Isn’t there anything we grow in a sustainable manor? We being the collective human race, not just Americans or American companies hiding behind other names in developing countries. I really hate finding out that products I really love are terrible for the environment. TerraAmerica published a long article about the environmental impacts of tequila and they are extensive and there is very little good news in the article.
For those of you that don’t know, tequila is commonly made from the agave plant. There are 200 different varities of agave plants growing in Mexico. Blue agave is the best fro making tequila.
In addition to having 200 different varieties of agave plants in Mexico, they have 118 tequila factories and 715 brands of tequila. I feel very sheltered. Agave plants are grown in 180 municipalities in Jalisco, Nayarit, Michoacan, Guanajuato and Tamaulipas. In Jalisco alone the tequila industry employs 38,000 people. These people help produce 48 million liters of tequila.
- One liter of tequlia requires 10 liters of water. Most of this water will be discharged as industrial waste.
- The excess waste is dumped into the ground, streams and rivers.
- The excess water is called “vinaza” and is very acidic and has an oil that makes the soil impermeable.
- Vinaza are generally hot when dumped.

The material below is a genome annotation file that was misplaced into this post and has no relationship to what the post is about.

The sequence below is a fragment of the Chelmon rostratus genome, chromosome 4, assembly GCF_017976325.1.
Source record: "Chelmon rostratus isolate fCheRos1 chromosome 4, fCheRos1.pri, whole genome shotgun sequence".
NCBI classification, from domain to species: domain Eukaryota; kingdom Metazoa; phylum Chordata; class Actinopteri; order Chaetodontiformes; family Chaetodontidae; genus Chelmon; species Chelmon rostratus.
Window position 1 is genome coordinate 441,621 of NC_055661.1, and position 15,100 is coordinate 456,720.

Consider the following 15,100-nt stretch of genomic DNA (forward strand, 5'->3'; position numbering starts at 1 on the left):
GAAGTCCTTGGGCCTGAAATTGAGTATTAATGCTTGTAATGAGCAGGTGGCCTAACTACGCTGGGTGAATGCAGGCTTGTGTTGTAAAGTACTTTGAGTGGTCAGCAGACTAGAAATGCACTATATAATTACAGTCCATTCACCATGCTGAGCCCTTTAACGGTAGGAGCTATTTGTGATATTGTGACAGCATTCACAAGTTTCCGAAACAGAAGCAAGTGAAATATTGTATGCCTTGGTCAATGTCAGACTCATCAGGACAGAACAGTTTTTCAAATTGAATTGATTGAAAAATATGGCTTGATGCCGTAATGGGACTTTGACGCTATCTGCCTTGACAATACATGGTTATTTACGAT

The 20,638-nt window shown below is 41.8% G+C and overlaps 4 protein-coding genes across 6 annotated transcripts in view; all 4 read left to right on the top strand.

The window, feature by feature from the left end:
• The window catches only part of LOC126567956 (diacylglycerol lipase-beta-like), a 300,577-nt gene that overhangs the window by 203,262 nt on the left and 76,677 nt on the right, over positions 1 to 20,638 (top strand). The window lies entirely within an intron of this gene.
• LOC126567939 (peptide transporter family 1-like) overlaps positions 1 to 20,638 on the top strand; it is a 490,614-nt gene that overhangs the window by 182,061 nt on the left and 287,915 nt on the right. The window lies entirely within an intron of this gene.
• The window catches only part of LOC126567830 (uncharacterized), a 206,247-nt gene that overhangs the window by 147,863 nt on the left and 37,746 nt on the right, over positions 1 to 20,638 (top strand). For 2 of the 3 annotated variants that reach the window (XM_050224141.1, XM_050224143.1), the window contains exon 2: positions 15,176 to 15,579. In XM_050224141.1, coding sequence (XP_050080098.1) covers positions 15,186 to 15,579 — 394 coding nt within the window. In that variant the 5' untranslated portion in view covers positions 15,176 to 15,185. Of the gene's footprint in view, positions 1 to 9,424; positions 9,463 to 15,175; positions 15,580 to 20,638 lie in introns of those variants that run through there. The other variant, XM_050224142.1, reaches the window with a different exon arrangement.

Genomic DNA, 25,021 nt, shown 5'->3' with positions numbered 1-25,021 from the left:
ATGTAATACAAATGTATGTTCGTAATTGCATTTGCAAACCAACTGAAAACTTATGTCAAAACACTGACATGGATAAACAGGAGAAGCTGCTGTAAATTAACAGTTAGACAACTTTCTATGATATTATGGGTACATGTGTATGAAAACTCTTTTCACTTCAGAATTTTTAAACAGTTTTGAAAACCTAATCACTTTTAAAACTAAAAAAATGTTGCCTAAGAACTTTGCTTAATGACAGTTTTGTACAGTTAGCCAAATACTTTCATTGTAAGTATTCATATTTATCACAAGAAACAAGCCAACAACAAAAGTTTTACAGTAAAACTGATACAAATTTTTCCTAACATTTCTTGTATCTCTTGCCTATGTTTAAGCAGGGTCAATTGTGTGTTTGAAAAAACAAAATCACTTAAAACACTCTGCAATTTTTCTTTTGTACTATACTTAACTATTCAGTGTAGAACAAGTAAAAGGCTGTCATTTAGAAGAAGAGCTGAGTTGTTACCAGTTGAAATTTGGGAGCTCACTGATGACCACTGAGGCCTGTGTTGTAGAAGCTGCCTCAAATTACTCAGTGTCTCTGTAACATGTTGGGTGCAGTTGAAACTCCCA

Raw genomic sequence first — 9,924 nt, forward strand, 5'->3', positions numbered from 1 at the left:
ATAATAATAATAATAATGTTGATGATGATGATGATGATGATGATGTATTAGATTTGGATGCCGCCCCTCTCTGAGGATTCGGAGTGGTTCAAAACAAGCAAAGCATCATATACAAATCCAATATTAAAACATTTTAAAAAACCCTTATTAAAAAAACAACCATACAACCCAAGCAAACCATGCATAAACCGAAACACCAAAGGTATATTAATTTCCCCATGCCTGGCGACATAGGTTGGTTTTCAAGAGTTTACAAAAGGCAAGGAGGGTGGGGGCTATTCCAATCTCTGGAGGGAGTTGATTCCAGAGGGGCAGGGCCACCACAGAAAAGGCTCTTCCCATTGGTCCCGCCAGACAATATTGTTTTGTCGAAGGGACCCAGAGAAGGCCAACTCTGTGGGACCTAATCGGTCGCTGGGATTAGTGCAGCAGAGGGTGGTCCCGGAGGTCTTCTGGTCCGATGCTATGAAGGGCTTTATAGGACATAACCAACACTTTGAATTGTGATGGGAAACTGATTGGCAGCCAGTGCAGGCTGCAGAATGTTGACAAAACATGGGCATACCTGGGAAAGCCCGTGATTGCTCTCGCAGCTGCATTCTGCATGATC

- The acid from the vinaza reduce agriculture production.
- One liter of tequila results in five kilograms of agave pulp.
In 1996 the Secretariat of Enviromental and Natural Resources introduced standards for degree of toxicity premitted in the waste and vinaza. These rules were adopted in 2000. No of the distillaries follow these rules. The standards state that one liter of vinaza can generate no more than 150 milligrams of “biochemical oxygen demand” (BOD) and each liter of vinaza emaits about 25,000 BOD. (BOD is a measurement of the quantity of the gas consumed in the biodegratdation of the organic material in the water.)
Only one fo the 67 tequila factories hjeeds the law on discharge of waste into rivers and lakes.
In 2007, inspectors conducted 197 inspections and found irregularities in 51 distilleries and only two of them were shut down.
In addition, people have started to grow agave plants in protected forests.
This problem looks bad from almost every angle and while an increase in the demand for tequlia may be great for Mexico and these companies it is likely going to make this problem worse.
The industry has taken a few steps to help fix the problems. Some distillies are neutralizing the acidity of teh wasterwater and cooling down the vinaza before discharging it. Also, in 2010, two vinaza treatment plants are slated to beggin operating.
I really enjoy nice tequlia. I am going to have to do some more research and find out which distilleries and factories are the best for the environment. Right now it doesn’t look like any are particularly good from the environment. My hope is that more awareness regarding the issue will lead to the Mexican government enforcing the rules and regulations that they have made.